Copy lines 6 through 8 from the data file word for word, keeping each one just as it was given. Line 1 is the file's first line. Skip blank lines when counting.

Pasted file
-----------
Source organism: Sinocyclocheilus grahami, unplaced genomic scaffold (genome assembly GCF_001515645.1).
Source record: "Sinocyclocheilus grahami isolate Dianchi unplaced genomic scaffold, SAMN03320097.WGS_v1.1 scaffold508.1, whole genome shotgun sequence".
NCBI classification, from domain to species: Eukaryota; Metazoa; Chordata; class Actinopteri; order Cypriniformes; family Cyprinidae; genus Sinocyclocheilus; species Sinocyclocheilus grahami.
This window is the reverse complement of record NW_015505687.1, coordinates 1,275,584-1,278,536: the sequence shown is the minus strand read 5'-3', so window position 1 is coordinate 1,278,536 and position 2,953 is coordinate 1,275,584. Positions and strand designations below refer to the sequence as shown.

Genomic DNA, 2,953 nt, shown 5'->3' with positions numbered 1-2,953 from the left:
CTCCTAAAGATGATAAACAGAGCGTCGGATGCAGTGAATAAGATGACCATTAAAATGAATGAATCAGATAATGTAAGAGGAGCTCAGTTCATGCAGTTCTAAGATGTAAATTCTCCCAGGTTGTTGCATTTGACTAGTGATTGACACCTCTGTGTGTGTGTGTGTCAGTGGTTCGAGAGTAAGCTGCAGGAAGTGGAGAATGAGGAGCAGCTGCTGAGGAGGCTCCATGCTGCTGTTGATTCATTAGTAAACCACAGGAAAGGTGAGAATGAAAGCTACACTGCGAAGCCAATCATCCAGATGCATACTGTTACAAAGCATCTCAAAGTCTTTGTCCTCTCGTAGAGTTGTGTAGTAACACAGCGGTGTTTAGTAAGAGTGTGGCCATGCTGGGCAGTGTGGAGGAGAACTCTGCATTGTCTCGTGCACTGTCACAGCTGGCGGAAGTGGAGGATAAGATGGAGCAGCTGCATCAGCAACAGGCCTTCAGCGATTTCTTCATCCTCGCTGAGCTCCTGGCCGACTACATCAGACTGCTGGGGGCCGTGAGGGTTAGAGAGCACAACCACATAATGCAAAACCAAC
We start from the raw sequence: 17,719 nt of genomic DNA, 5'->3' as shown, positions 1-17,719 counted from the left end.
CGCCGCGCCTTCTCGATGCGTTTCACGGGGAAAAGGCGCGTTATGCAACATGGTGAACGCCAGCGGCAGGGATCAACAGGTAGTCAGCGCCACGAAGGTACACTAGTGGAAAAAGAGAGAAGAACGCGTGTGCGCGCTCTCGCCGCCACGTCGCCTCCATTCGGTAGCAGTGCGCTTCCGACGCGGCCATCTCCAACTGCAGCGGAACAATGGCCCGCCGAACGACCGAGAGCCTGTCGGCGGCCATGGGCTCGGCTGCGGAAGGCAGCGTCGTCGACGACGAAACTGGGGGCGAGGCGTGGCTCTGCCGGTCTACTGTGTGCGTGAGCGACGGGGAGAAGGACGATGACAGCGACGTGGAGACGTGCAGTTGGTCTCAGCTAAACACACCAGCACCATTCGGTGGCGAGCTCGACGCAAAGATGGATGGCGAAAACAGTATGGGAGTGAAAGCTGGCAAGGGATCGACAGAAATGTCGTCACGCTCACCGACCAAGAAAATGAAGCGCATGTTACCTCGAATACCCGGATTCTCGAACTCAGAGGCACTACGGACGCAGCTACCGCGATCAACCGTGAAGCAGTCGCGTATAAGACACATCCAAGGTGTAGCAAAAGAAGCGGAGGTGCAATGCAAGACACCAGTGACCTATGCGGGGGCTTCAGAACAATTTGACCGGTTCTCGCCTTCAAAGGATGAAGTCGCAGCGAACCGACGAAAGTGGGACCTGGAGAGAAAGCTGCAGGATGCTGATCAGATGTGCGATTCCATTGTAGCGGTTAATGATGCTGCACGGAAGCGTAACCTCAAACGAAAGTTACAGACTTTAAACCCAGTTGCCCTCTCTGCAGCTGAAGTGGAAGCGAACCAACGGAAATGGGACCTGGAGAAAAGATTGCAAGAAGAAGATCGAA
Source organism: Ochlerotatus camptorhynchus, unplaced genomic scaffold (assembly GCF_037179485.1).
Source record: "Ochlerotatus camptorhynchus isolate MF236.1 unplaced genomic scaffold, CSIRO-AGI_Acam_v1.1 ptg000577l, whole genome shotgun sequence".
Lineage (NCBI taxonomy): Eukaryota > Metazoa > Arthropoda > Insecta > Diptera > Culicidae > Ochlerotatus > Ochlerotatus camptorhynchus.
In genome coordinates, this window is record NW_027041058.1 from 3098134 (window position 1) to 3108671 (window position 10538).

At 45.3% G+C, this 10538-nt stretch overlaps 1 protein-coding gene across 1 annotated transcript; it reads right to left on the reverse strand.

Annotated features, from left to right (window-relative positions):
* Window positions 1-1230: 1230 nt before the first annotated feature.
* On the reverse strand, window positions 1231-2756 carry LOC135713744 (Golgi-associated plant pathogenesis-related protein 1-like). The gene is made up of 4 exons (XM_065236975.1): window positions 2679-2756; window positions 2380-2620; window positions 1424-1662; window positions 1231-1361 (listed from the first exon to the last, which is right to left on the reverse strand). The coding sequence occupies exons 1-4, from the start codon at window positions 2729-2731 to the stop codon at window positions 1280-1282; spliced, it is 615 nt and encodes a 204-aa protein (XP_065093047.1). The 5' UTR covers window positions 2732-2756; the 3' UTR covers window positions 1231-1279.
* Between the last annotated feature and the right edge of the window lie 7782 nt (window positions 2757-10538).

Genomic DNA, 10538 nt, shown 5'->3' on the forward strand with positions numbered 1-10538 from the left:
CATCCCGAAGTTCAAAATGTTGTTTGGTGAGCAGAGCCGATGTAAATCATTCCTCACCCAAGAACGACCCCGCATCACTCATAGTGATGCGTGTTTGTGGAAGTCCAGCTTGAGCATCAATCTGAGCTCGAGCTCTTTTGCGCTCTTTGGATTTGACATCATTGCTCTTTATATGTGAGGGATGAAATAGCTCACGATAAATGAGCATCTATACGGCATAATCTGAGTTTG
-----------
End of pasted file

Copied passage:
CTCCTAAAGATGATAAACAGAGCGTCGGATGCAGTGAATAAGATGACCATTAAAATGAATGAATCAGATAATGTAAGAGGAGCTCAGTTCATGCAGTTCTAAGATGTAAATTCTCCCAGGTTGTTGCATTTGACTAGTGATTGACACCTCTGTGTGTGTGTGTGTCAGTGGTTCGAGAGTAAGCTGCAGGAAGTGGAGAATGAGGAGCAGCTGCTGAGGAGGCTCCATGCTGCTGTTGATTCATTAGTAAACCACAGGAAAGGTGAGAATGAAAGCTACACTGCGAAGCCAATCATCCAGATGCATACTGTTACAAAGCATCTCAAAGTCTTTGTCCTCTCGTAGAGTTGTGTAGTAACACAGCGGTGTTTAGTAAGAGTGTGGCCATGCTGGGCAGTGTGGAGGAGAACTCTGCATTGTCTCGTGCACTGTCACAGCTGGCGGAAGTGGAGGATAAGATGGAGCAGCTGCATCAGCAACAGGCCTTCAGCGATTTCTTCATCCTCGCTGAGCTCCTGGCCGACTACATCAGACTGCTGGGGGCCGTGAGGGTTAGAGAGCACAACCACATAATGCAAAACCAAC
We start from the raw sequence: 17,719 nt of genomic DNA, 5'->3' as shown, positions 1-17,719 counted from the left end.
CGCCGCGCCTTCTCGATGCGTTTCACGGGGAAAAGGCGCGTTATGCAACATGGTGAACGCCAGCGGCAGGGATCAACAGGTAGTCAGCGCCACGAAGGTACACTAGTGGAAAAAGAGAGAAGAACGCGTGTGCGCGCTCTCGCCGCCACGTCGCCTCCATTCGGTAGCAGTGCGCTTCCGACGCGGCCATCTCCAACTGCAGCGGAACAATGGCCCGCCGAACGACCGAGAGCCTGTCGGCGGCCATGGGCTCGGCTGCGGAAGGCAGCGTCGTCGACGACGAAACTGGGGGCGAGGCGTGGCTCTGCCGGTCTACTGTGTGCGTGAGCGACGGGGAGAAGGACGATGACAGCGACGTGGAGACGTGCAGTTGGTCTCAGCTAAACACACCAGCACCATTCGGTGGCGAGCTCGACGCAAAGATGGATGGCGAAAACAGTATGGGAGTGAAAGCTGGCAAGGGATCGACAGAAATGTCGTCACGCTCACCGACCAAGAAAATGAAGCGCATGTTACCTCGAATACCCGGATTCTCGAACTCAGAGGCACTACGGACGCAGCTACCGCGATCAACCGTGAAGCAGTCGCGTATAAGACACATCCAAGGTGTAGCAAAAGAAGCGGAGGTGCAATGCAAGACACCAGTGACCTATGCGGGGGCTTCAGAACAATTTGACCGGTTCTCGCCTTCAAAGGATGAAGTCGCAGCGAACCGACGAAAGTGGGACCTGGAGAGAAAGCTGCAGGATGCTGATCAGATGTGCGATTCCATTGTAGCGGTTAATGATGCTGCACGGAAGCGTAACCTCAAACGAAAGTTACAGACTTTAAACCCAGTTGCCCTCTCTGCAGCTGAAGTGGAAGCGAACCAACGGAAATGGGACCTGGAGAAAAGATTGCAAGAAGAAGATCGAA